Ms. Morgenson is right about exorbitant management fees in public retirement plans. She just doesn’t go far enough.

Michael G. Riley is vice chair at Rhode Island Center for Freedom and Prosperity and is managing member and founder of Coastal Management Group, LLC. Riley has 35 years of experience in the financial industry, having managed divisions of PaineWebber, LETCO, and TD Securities (TD Bank). He has been quoted in Barron’s, Wall Street Transcript, NY Post, and various other print media and also appeared on NBC News, Yahoo TV, and CNBC. 

 

Related Slideshow: Timeline - Rhode Island Pension Reform

GoLocalProv breaks down the sequence of events that have played out during Rhode Island's State Employee Pension Fund reform. 

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2005-2010

In the five years before Raimondo was elected, pension changes included a decrease in established retirement age from 65 to 62, increased eligibility to retire, and modified COLA adjustments.
 
Read the Senate Fiscal Office's Brief here.
 
(Photo: 401(k) 2013, Flickr)
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January 2009

Governor Don Carcieri makes pension reform a top priority in his emergency budget plan. His three-point plan included:

1. An established minimum retirment age of 59 for all state and municipal employees.

2. Elimination of cost-of-living increases.

3. Conversion of new hires into a 401(k) style plan.

 

See WPRI's coverage of Carcieri's proposal here.

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2009

Rhode Island increased mandatory employee contributions for new and current employees. New Mexico was the only other state to mandate current employees to increase their contributions. 

 

Read the NCSL report here

(Photo: FutUndBeidl, Flickr)

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2010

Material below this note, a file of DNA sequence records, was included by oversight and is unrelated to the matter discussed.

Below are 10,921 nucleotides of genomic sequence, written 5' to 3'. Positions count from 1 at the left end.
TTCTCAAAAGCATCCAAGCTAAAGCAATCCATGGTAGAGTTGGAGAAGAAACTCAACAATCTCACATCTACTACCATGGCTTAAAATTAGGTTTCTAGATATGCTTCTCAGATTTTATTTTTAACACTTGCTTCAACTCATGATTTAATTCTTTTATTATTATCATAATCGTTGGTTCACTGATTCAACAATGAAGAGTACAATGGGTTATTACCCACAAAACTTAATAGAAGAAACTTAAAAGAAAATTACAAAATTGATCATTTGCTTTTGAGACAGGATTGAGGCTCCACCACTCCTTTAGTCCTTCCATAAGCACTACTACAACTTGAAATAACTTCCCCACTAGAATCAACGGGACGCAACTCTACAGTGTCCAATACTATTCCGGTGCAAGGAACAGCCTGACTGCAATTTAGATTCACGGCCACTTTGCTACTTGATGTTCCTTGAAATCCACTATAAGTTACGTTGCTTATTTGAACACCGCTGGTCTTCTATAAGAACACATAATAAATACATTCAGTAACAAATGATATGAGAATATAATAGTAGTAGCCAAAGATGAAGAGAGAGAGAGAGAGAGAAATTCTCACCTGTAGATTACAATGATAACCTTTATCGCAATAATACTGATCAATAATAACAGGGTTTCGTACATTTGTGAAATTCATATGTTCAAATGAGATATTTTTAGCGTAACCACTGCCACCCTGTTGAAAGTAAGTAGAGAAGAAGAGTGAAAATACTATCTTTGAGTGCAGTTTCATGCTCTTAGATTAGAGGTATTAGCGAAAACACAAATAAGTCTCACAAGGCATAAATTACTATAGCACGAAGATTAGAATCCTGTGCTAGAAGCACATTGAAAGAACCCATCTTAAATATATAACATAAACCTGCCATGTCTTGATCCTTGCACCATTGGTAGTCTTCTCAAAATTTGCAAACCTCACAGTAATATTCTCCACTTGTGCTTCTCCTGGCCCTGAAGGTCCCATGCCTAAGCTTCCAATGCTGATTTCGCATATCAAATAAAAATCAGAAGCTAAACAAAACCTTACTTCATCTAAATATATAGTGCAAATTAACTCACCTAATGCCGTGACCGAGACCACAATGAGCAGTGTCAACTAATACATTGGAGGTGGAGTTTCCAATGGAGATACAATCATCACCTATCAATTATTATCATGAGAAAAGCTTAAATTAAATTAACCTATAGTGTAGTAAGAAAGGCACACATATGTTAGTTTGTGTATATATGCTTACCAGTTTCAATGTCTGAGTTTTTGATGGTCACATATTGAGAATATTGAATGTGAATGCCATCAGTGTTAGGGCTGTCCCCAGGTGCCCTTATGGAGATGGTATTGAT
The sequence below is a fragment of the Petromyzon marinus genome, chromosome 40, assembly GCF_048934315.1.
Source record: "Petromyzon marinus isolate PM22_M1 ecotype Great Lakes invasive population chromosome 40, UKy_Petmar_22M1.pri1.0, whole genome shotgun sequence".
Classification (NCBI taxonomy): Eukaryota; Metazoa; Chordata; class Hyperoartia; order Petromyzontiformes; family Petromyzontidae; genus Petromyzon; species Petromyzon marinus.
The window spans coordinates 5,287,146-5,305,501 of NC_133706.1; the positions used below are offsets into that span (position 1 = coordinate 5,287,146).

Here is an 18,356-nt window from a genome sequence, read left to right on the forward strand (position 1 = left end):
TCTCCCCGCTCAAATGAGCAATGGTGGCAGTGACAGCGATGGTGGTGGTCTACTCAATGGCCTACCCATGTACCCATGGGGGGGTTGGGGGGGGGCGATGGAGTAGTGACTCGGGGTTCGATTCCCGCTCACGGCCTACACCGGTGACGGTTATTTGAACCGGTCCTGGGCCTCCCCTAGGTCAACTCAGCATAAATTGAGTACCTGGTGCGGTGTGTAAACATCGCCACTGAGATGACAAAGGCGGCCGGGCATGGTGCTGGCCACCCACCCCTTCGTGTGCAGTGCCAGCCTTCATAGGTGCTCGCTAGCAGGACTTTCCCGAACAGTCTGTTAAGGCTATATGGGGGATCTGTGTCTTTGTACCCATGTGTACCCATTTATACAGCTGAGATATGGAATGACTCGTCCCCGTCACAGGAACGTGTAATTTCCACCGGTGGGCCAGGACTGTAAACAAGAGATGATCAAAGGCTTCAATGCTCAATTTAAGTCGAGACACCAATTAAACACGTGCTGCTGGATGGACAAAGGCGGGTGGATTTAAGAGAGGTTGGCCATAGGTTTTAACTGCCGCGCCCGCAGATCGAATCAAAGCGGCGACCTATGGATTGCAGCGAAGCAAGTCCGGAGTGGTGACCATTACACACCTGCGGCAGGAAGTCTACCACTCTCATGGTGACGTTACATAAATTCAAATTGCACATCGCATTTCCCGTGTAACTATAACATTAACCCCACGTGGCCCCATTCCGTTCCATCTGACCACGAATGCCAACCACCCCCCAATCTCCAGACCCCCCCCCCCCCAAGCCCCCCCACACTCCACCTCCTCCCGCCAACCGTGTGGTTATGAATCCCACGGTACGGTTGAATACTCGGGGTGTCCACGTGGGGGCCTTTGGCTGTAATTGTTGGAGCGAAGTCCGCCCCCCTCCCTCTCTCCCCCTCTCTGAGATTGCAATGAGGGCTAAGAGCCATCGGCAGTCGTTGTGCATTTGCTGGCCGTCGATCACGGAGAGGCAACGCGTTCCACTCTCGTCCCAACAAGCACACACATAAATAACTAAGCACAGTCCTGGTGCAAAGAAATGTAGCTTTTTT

Rhode Island's state administered public employee pension system only held 48% of the assets to cover future payments to its emplyees.

"This system as designed today is fundamentally unsustainable, and it is in your best interest to fix it" - Gina Raimondo

 

Check out Wall Street Journal's coverage here.

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November 2010

Gina Raimondo defeats opponent Kernan King in the election for General Treasurer of Rhode Island using her platform to reform the structure of Rhode Island's public employee pension system. She received 201,625 votes, more than any other politician on the 2010 Rhode Island ballot. 

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April 2011

Raimondo leads effort to reduce the state’s assumed rate of return on pension investments from 8.25 to 7.5%.

Her proposal includes plans to suspend the Cost of Living Adjustment (which allows for raises corresponding with rates of inflation for retirees), changing the retirement age to match Social Security ages, and adding a defined contribution plan.

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May 2011

Raimondo releases “Truth in Numbers”, a report detailing the pension crisis and offering possible solutions. She continues to work to raise public support for her proposal.

"Decades of ignoring actuarial assumptions led to lower taxpayer & employee contributions being made into the system." - Gina Raimondo (Truth in Numbers)

 

Read GoLocalProv's analysis of the report here.

Read the Truth in Numbers report here

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October 2011

Governor Lincoln Chafee and General Treasurer Gina Raimondo present their pension reform legislation proposal before a joint session of the General Assembly.

“Our fundamental goal throughout this process has been to provide retirement security through reforms that are fair to the three main interested parties: retirees, current employees and the taxpayer…I join the General Treasurer in urging the General Assembly to take decisive action and adopt these reforms.”- Gov. Lincoln Chafee

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October 2011

Head of Rhode Island firefighters’ union accuses Raimondo of “cooking the books” to create a pension problem where one did not exist. Paul Valletta Jr. states that Raimondo raised Rhode Islanders’ assumed mortality rate to increase liability to the state, using data from 1994 instead of updated information from 2008, and lowered the anticipated rate of return on state investments.